Those Who No Longer Have Dirt on Their Feet

Story of the Day for Wednesday November 30, 2011

Those Who No Longer Have Dirt on Their Feet

                     Jesus got up from the dinner, set aside his outer garments, and wrapped a towel around his waist. Then, putting water in a basin, he began to wash his disciple’s feet. 

                                                                      John 13:4-5

When the drawing was over, everyone stared at their leader and realized he was guilty. Their commander ordered that all 28 of them would draw lots, but when it was over, everyone knew the drawing had been rigged.


Voter fraud and rigged elections will always occur when those lusting power have the opportunity to cheat the system. At elections, residents of Chicago often cynically urge each other to “vote early; vote often.”


Ernest Shackleton and his crew, seeking to become the first party to cross the continent of Antarctica, set out in their ship, Endurance, in 1914. The ice floes in the Weddell Sea, however, stranded their ship. For ten months they waited for the ice to release its grip, but instead the ice crushed Endurance’s sides, and she sank.

Alone in a sea of ice, the crew was forced to pull three lifeboats in sub-zero temperatures, in the hope of finding open water.


The expedition never planned that everyone would leave the ship. They had brought only eighteen warm, reindeer-fur sleeping bags. They managed to take some of their wool blankets and improvise extra sleeping bags, but they were hardly comfortable in the arctic cold.

Who should get the warm bags? Shackleton announced they would draw lots. As sailors claimed their sleeping bags, however, they began to grow suspicious. After everyone had drawn lots, they realized the enterprise had been rigged. As seaman William Blakewell later recalled, “There was some crooked work in the drawing, as Sir Ernest, Mr. Wild (the Second in Command), Captain Worsley and some of the other officers all drew wool bags. The fine, warm fur bags all went to the men under them.”

First Officer, Lionel Greenstreet said of Shackleton, “His first thought was for the men under him. He didn’t care if he went without a shirt on his back so long as the men he was leading had sufficient clothing.”


In Jewish life, servants could be made to perform any task, no matter how servile, except one: no servant could ever be made to wash his master’s feet. That act was considered too degrading – even for a servant.

Yet, during the Passover feast, Jesus kneeled before the men he led and performed the act that not even a servant would consider.

If all you want from those you lead is compliance, then barking orders and issuing ultimatums should do the trick. But if you’re looking for undying loyalty, you’ll find it from those who no longer have dirt on their feet . . . because of you.

I offer no advice on voter fraud.

                                                                   (copyright by and by Marty Kaarre)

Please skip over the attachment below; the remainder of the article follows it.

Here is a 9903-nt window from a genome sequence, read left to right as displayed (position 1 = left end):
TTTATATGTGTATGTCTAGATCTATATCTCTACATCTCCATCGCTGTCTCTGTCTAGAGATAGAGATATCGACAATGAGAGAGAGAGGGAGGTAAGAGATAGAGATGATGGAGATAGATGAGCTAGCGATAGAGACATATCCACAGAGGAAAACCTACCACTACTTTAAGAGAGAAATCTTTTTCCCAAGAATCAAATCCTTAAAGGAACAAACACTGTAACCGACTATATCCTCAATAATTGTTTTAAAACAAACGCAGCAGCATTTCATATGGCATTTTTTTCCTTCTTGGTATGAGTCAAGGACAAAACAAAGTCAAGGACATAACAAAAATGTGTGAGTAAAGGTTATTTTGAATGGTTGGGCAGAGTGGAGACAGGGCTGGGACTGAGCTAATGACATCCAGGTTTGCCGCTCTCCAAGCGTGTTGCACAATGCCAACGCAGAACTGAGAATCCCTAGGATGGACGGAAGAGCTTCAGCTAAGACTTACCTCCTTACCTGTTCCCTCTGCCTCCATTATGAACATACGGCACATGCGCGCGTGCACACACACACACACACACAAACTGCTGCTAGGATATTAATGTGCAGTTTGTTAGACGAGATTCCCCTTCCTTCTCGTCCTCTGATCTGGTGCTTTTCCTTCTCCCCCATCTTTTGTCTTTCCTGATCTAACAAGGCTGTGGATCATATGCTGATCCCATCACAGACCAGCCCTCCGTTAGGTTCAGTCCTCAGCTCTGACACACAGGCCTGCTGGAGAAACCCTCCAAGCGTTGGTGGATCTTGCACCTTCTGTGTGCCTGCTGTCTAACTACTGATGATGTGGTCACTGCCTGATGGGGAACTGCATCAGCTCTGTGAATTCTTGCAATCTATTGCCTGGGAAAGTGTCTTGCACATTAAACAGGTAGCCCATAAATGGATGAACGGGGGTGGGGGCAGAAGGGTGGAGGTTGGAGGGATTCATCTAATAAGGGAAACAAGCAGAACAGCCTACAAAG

Waiting For the Moment

Story of the Day for Tuesday November 29, 2011

Waiting For the Moment

                 Jesus said . . .”Do you still not understand?”  

                                                                         Mark 8:17

 Sir Arthur Conan Doyle created one of the greatest fictional detectives: Sherlock Holmes. Doyle is said to enjoy telling stories where he becomes the butt of the joke.

Once, as the story goes, he left a railway station in Paris and hailed a taxi. When a taxi pulled up, he got in and was about to tell the taxi driver where he wanted to go, when the driver asked, “Where can I take you, Mr. Doyle?”

Doyle was surprised that the taxi driver recognized him, and asked whether he knew him by sight.

“No sir, I’ve never seen you before.”

Doyle was puzzled and asked what made him think he was Conan Doyle.

“This morning’s paper,” he said, “had a story about you being on vacation in Marseilles. This is the taxi stand where people who return from Marseilles always come to. Your skin color tells me you’ve been on vacation. The ink spot on your right index finger suggests to me that you’re a writer. Your clothing is very English, and not French. Adding up all those pieces of information, I deduced that you are Sir Arthur Conan Doyle.”

“This is truly amazing,” Doyle replied. “You are a real life counterpart to my fictional creation, Sherlock Holmes.”

“There is one other thing,” the driver said.

“What’s that?”

“Your name is on the front of your suitcase.”


When Jesus walked among us, he didn’t blurt out his identity – that he was God come in human flesh. Instead, he dropped loaded clues. And we must remember that even Jesus’ chosen disciples didn’t fully know who they were following at first. When Jesus calmed a furious storm on the lake, they asked, “Who is this?”

The disciples struggled to connect the dots. Jesus flashed one clue after another, but the disciples couldn’t pick up on them. “Do you still not see or understand?” Jesus asked them.


Why was Jesus so coy about who he really was? He wasn’t trying to tease us; he was simply waiting for the right time.

When the Jewish high council sat in a midnight session, the high priest demanded, “Are you the Christ, the Son of the Blessed One?”

“I am.”


You don’t have to be Sherlock Holmes to figure out what Jesus was waiting for. He was waiting for the moment when he could offer his life for yours. Only then did he publicly reveal the nameplate on his suitcase.

(copyright by and by Marty Kaarre)

A Kick in the Pants

Story of the Day for Monday November 28, 2011

A Kick In the Pants

                 Those who suffer according to the will of God should entrust their lives to their faithful Creator and continue to do good.